When your son/daughter wants to start dating, you need to immediately set down the rules. Be sure to consider all of the issues related to dating and decide what rules you want to implement. You must set these rules before they go on any dates. It is much easier to stick to the rules for you and your teen if you don’t have to negotiate them on the spot in front of their ‘friend’. Below are some examples of rules you might want to require:

  • I will keep communicating to my parents about dating, relationships, our family values, and physical contact, including sexual relations.
  • I will introduce my date to my parents before I will be able to go out alone on a date with him/her. I understand that I may go out on group dates with friends my parents know without introductions.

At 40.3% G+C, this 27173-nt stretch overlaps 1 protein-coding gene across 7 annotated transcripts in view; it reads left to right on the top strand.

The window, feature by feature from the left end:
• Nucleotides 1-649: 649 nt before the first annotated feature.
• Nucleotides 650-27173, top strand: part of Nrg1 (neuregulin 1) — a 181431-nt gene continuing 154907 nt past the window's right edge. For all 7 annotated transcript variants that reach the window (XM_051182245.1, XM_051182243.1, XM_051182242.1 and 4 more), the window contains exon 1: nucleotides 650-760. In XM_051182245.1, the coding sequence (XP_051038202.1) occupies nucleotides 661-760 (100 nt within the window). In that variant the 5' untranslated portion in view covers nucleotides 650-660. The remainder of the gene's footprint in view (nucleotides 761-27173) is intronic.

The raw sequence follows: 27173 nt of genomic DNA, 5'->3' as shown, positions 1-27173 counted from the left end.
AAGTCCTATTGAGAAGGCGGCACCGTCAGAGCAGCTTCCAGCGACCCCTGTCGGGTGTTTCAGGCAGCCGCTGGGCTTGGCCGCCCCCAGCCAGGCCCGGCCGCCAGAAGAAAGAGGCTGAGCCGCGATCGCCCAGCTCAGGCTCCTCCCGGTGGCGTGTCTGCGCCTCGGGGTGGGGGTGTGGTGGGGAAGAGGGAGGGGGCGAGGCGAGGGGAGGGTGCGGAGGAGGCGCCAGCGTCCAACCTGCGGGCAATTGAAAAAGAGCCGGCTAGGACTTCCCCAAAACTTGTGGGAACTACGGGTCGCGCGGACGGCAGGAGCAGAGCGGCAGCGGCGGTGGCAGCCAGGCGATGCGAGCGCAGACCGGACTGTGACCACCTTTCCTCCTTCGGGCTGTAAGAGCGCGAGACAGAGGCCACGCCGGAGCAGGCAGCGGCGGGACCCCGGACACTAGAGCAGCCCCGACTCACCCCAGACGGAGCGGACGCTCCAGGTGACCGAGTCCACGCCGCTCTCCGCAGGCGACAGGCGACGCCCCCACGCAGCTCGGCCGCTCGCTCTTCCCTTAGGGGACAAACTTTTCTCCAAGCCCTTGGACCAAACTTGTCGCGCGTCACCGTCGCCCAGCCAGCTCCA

• I will not date anyone ___ years older than me or anyone ___ years younger than me.
  • I am allowed to go on ___ dates per week, this includes visiting at each other’s homes but not group or school outings.
  • I will be home – in the door and date gone – by my curfew of ____. (Note parents that the curfew time may change as your child matures.)
  • I will tell my parents where I am going to be and with whom for the entire time I am gone. (Note parents that you should know all the details of your child’s outing, including what adults and teens will be present, where it will take place, who is driving, what they’re doing, and when they’ll be home.)
  • I will require my date to be respectful of me and my family. This includes speaking kindly to family members, ringing the doorbell to pick me up (not honking the horn or calling from a cell phone in the driveway), and treating me with kindness. (Note parents that we will discuss dating violence in a future blog.)
  • My responsibilities come first. I will keep up with _________ (e.g. homework/grades, chores, sports, etc.) or possibly lose my dating privileges.
  • When my date visits me at our house, I will keep all doors open and expect that my parents may check on me.